Even when these accidents are fatal, the report found, lawsuits are overwhelmingly diverted away from criminal courtrooms toward civil proceedings. The reason for this is simple. When bicycle use boomed in the 1970s, roads didn’t yet have the infrastructure to support a consistent bike-to-work population. As a result, bicycle accidents clogged up the courts. “Until then, motor vehicle offenses were criminal,” David Hiller of Washington State’s Cascade Bicycle Club told Bicycle Times. “Then, in exchange for waiving the right to due process, and to unclog the courts, the trade off was those cases would be handled in civil court.”
Currently, only nine states carry criminal penalties for bike-car accidents: Alabama, Arizona, Georgia, Hawaii, Idaho, Nebraska, Nevada, North Carolina, and Utah. Noticeably absent is California, which had 131 bike fatalities in 2008 alone. Meanwhile, most car-to-car deaths would have the option of being tried in criminal court.
The purpose of requesting the option of a criminal trial for drivers involved in fatal bicycle accidents is not to lock more people up. “While sending every driver who makes a fatal error of judgment to prison is not a realistic solution,” wrote Oregon lawyer Ray Thomas in a letter to the Bicycle Transportation Alliance in Portland, Oregon, “the time has come to recognize that driving is a dangerous privilege and serious consequences should follow anytime a needless death occurs because a driver failed to drive carefully.”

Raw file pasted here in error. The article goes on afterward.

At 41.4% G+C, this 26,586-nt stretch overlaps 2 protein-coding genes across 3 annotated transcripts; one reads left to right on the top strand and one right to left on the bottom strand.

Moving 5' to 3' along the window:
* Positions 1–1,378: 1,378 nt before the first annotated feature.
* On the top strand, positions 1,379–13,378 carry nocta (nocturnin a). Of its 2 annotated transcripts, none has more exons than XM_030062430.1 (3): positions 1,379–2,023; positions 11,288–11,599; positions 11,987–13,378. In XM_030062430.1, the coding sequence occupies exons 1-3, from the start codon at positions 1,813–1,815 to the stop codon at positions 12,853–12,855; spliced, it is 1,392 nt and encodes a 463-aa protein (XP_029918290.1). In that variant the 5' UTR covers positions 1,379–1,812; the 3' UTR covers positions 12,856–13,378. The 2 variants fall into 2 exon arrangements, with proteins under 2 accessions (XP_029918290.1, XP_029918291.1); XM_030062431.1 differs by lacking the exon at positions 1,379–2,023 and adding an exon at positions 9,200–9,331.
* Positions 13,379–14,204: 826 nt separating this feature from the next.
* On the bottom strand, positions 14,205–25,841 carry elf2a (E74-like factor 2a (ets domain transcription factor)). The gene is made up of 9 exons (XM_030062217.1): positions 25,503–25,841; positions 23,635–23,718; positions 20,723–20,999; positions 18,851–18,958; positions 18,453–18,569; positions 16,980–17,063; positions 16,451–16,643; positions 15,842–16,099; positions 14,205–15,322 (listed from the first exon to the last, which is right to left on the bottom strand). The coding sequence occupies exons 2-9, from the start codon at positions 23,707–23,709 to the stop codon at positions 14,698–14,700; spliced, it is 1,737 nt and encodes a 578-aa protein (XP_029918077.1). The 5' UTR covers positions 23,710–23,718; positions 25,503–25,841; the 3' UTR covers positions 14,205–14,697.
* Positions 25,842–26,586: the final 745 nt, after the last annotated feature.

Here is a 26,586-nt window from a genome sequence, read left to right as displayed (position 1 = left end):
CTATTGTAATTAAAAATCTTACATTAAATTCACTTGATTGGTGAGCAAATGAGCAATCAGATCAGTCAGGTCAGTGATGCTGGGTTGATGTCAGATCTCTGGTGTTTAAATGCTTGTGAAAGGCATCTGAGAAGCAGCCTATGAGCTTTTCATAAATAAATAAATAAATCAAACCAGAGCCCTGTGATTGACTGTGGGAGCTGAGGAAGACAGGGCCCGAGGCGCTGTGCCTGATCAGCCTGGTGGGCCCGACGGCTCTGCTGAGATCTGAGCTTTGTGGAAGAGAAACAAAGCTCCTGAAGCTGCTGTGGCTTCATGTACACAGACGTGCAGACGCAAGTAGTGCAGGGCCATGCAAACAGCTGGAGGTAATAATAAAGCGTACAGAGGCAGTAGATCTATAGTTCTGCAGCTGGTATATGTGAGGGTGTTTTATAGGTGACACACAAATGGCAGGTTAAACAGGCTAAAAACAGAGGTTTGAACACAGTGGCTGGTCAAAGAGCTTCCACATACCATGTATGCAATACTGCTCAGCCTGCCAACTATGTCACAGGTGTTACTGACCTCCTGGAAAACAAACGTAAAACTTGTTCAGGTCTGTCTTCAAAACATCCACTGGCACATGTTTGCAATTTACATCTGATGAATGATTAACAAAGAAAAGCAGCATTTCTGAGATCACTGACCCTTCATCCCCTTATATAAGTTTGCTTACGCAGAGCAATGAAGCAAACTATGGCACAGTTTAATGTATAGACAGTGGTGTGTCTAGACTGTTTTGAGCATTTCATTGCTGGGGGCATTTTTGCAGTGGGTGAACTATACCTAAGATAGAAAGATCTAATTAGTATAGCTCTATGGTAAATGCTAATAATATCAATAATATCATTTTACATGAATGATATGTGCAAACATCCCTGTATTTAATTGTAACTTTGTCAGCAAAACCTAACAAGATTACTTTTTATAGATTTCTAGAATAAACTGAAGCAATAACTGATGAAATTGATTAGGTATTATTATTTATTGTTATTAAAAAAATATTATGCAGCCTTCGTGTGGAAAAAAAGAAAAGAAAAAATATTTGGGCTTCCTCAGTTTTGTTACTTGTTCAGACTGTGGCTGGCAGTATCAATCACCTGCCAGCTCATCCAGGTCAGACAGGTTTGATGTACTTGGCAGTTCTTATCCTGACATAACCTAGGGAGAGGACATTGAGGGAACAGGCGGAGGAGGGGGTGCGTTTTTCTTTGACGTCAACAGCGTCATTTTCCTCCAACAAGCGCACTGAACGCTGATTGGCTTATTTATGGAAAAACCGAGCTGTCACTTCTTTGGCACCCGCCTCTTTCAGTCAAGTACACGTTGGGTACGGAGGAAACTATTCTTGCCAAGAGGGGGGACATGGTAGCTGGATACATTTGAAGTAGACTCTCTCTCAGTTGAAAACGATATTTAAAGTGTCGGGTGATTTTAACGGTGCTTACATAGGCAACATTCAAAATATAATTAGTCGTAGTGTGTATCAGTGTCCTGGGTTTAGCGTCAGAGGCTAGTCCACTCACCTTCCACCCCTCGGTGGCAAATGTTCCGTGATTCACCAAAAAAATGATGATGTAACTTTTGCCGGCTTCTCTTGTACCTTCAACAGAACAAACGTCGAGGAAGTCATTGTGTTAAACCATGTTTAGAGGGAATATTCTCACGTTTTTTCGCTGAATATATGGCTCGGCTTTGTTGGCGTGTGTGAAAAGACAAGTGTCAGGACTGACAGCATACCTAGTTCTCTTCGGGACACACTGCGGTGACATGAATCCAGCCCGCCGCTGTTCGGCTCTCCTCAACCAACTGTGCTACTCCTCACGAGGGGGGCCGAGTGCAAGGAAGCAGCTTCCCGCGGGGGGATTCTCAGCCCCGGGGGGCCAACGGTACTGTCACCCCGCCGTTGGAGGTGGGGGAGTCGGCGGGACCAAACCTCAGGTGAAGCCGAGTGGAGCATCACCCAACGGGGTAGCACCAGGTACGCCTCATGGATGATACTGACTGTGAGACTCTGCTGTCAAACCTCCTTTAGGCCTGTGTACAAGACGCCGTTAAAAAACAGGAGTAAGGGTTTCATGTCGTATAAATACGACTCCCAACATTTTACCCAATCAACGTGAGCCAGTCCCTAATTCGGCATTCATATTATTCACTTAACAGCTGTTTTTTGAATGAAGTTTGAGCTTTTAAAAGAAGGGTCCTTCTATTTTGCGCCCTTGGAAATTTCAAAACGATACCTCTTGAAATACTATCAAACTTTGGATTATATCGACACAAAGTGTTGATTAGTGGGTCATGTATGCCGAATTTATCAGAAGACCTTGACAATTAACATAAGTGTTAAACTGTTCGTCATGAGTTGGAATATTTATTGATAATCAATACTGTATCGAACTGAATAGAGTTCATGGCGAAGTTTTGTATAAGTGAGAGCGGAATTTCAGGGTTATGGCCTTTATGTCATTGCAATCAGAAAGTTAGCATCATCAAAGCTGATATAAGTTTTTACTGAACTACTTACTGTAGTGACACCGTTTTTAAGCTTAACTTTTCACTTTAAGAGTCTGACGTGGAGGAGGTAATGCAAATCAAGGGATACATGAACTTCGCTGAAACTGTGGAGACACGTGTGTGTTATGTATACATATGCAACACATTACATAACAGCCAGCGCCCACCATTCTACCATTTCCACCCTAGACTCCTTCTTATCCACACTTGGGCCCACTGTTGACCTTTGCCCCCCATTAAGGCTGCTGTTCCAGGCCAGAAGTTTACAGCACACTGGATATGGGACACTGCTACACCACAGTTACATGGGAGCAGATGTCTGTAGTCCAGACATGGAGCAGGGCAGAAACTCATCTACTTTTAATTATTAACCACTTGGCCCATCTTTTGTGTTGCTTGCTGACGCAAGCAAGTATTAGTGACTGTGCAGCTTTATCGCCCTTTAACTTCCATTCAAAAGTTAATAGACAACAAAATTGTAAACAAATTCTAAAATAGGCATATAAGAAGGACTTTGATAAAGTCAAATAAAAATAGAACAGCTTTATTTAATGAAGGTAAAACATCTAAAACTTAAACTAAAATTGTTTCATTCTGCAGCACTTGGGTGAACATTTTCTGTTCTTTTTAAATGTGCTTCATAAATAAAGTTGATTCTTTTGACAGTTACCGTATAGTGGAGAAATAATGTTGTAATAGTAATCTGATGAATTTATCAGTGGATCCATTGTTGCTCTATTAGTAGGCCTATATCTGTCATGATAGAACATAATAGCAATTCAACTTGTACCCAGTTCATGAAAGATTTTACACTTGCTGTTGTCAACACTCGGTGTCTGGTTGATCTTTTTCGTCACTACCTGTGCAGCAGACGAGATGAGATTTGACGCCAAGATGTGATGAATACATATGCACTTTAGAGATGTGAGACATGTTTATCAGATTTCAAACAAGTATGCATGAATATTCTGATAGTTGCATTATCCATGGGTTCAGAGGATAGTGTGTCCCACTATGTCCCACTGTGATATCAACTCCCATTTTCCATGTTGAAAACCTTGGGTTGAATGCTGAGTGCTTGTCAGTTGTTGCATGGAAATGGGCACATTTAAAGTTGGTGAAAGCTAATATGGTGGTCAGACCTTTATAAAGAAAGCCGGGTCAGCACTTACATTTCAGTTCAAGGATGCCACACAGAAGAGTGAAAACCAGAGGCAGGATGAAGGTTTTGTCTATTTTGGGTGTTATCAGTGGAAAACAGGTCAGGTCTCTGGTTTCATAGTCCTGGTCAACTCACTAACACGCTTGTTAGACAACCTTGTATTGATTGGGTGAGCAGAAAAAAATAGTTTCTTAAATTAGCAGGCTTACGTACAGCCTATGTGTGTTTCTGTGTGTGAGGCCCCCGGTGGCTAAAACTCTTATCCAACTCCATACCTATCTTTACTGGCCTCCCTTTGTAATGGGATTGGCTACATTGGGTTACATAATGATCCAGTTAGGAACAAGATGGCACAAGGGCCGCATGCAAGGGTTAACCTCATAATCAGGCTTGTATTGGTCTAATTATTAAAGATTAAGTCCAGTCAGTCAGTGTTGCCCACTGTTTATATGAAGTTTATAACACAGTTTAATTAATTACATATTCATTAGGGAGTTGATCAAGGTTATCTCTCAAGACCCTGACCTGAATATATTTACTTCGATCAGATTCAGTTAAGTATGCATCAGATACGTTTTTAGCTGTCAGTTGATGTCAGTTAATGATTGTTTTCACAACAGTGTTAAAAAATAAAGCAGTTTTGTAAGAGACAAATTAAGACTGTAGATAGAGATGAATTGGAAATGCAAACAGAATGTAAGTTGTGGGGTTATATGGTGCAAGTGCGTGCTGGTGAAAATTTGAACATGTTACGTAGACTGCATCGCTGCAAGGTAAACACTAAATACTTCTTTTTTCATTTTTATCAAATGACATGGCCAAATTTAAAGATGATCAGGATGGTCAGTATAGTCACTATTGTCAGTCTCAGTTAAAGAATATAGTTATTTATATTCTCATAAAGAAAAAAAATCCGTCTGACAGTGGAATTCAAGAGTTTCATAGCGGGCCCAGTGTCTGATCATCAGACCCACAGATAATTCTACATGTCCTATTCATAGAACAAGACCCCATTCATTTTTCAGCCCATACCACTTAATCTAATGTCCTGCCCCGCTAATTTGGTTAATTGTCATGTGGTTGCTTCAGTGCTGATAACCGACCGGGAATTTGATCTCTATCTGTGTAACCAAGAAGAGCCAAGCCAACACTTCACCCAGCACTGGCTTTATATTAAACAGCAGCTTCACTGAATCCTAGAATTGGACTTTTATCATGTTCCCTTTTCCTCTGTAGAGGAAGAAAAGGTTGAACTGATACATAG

Of course, the major problem facing cyclists who hope to reform accident laws is that 63 percent of the population drives and considers it the responsibility of cyclists to get out of their way. States are growing more serious about penalties for bike-car accidents, but progress is slow. So if you’re a regular biker, be careful out there and remember to give cars the right of way whenever in doubt until David and Goliath become more equal in California courts.
Photo credit: Steven Vance